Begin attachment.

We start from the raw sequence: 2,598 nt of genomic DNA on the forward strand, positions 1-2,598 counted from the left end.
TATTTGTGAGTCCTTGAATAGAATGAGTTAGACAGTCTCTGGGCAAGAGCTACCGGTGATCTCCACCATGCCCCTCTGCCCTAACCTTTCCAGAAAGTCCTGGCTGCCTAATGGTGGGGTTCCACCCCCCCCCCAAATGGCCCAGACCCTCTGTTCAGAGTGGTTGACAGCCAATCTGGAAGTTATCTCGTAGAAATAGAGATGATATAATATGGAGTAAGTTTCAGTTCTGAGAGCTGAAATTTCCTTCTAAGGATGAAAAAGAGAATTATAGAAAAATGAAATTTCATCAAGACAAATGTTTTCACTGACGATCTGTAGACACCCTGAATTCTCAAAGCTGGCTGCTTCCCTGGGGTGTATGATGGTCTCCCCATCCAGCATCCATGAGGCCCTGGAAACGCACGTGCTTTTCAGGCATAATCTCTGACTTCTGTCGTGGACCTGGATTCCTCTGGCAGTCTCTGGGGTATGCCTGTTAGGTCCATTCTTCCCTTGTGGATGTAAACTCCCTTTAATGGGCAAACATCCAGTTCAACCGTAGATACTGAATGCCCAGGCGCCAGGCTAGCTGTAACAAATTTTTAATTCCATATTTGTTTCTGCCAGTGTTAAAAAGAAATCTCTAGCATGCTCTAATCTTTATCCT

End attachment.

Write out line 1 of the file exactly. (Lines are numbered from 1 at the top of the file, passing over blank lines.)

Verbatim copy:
We start from the raw sequence: 2,598 nt of genomic DNA on the forward strand, positions 1-2,598 counted from the left end.